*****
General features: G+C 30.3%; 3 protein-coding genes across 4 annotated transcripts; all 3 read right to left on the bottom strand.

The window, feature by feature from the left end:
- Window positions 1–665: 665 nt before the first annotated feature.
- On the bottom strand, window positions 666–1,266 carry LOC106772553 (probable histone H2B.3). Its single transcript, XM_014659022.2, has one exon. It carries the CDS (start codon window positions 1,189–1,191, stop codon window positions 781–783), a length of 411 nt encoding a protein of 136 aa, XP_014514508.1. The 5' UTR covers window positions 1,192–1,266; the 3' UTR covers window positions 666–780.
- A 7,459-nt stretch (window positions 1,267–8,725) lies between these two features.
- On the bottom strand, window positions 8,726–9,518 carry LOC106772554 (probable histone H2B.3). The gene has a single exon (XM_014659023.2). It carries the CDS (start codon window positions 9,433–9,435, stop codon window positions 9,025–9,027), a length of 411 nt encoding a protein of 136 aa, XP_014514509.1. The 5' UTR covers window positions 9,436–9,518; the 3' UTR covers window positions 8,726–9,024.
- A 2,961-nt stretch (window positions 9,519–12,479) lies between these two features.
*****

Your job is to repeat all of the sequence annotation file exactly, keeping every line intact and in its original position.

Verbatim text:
General features: G+C 30.3%; 3 protein-coding genes across 4 annotated transcripts; all 3 read right to left on the bottom strand.

The window, feature by feature from the left end:
- Window positions 1–665: 665 nt before the first annotated feature.
- On the bottom strand, window positions 666–1,266 carry LOC106772553 (probable histone H2B.3). Its single transcript, XM_014659022.2, has one exon. It carries the CDS (start codon window positions 1,189–1,191, stop codon window positions 781–783), a length of 411 nt encoding a protein of 136 aa, XP_014514508.1. The 5' UTR covers window positions 1,192–1,266; the 3' UTR covers window positions 666–780.
- A 7,459-nt stretch (window positions 1,267–8,725) lies between these two features.
- On the bottom strand, window positions 8,726–9,518 carry LOC106772554 (probable histone H2B.3). The gene has a single exon (XM_014659023.2). It carries the CDS (start codon window positions 9,433–9,435, stop codon window positions 9,025–9,027), a length of 411 nt encoding a protein of 136 aa, XP_014514509.1. The 5' UTR covers window positions 9,436–9,518; the 3' UTR covers window positions 8,726–9,024.
- A 2,961-nt stretch (window positions 9,519–12,479) lies between these two features.